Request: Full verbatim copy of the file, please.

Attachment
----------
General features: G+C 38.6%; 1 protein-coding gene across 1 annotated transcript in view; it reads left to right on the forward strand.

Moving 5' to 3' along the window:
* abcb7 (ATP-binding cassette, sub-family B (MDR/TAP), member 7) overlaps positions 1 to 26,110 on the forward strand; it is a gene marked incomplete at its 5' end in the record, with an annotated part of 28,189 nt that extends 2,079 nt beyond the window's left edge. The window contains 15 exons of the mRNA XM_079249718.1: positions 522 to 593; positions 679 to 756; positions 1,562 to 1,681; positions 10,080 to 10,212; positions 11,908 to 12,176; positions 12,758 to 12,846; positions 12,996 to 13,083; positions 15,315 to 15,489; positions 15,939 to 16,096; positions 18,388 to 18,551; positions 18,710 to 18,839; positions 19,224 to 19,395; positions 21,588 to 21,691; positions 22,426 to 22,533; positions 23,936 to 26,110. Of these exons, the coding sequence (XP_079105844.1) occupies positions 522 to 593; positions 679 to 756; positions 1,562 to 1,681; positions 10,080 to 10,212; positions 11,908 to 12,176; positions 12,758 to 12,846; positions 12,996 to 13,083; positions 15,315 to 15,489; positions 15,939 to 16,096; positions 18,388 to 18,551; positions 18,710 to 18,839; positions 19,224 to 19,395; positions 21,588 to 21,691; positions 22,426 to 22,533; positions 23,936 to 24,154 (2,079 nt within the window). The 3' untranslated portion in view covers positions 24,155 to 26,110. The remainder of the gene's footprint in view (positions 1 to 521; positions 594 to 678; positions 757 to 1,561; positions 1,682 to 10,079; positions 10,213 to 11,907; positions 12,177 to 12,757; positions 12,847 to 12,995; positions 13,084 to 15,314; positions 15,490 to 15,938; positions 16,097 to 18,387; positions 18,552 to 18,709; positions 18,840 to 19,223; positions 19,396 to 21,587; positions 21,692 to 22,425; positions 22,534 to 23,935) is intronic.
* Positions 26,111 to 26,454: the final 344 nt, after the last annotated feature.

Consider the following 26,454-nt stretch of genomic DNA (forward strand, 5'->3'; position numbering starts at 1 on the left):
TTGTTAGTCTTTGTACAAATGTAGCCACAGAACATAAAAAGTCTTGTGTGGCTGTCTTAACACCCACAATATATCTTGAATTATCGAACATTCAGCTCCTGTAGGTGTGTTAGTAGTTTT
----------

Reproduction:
General features: G+C 38.6%; 1 protein-coding gene across 1 annotated transcript in view; it reads left to right on the forward strand.

Moving 5' to 3' along the window:
* abcb7 (ATP-binding cassette, sub-family B (MDR/TAP), member 7) overlaps positions 1 to 26,110 on the forward strand; it is a gene marked incomplete at its 5' end in the record, with an annotated part of 28,189 nt that extends 2,079 nt beyond the window's left edge. The window contains 15 exons of the mRNA XM_079249718.1: positions 522 to 593; positions 679 to 756; positions 1,562 to 1,681; positions 10,080 to 10,212; positions 11,908 to 12,176; positions 12,758 to 12,846; positions 12,996 to 13,083; positions 15,315 to 15,489; positions 15,939 to 16,096; positions 18,388 to 18,551; positions 18,710 to 18,839; positions 19,224 to 19,395; positions 21,588 to 21,691; positions 22,426 to 22,533; positions 23,936 to 26,110. Of these exons, the coding sequence (XP_079105844.1) occupies positions 522 to 593; positions 679 to 756; positions 1,562 to 1,681; positions 10,080 to 10,212; positions 11,908 to 12,176; positions 12,758 to 12,846; positions 12,996 to 13,083; positions 15,315 to 15,489; positions 15,939 to 16,096; positions 18,388 to 18,551; positions 18,710 to 18,839; positions 19,224 to 19,395; positions 21,588 to 21,691; positions 22,426 to 22,533; positions 23,936 to 24,154 (2,079 nt within the window). The 3' untranslated portion in view covers positions 24,155 to 26,110. The remainder of the gene's footprint in view (positions 1 to 521; positions 594 to 678; positions 757 to 1,561; positions 1,682 to 10,079; positions 10,213 to 11,907; positions 12,177 to 12,757; positions 12,847 to 12,995; positions 13,084 to 15,314; positions 15,490 to 15,938; positions 16,097 to 18,387; positions 18,552 to 18,709; positions 18,840 to 19,223; positions 19,396 to 21,587; positions 21,692 to 22,425; positions 22,534 to 23,935) is intronic.
* Positions 26,111 to 26,454: the final 344 nt, after the last annotated feature.

Consider the following 26,454-nt stretch of genomic DNA (forward strand, 5'->3'; position numbering starts at 1 on the left):
TTGTTAGTCTTTGTACAAATGTAGCCACAGAACATAAAAAGTCTTGTGTGGCTGTCTTAACACCCACAATATATCTTGAATTATCGAACATTCAGCTCCTGTAGGTGTGTTAGTAGTTTT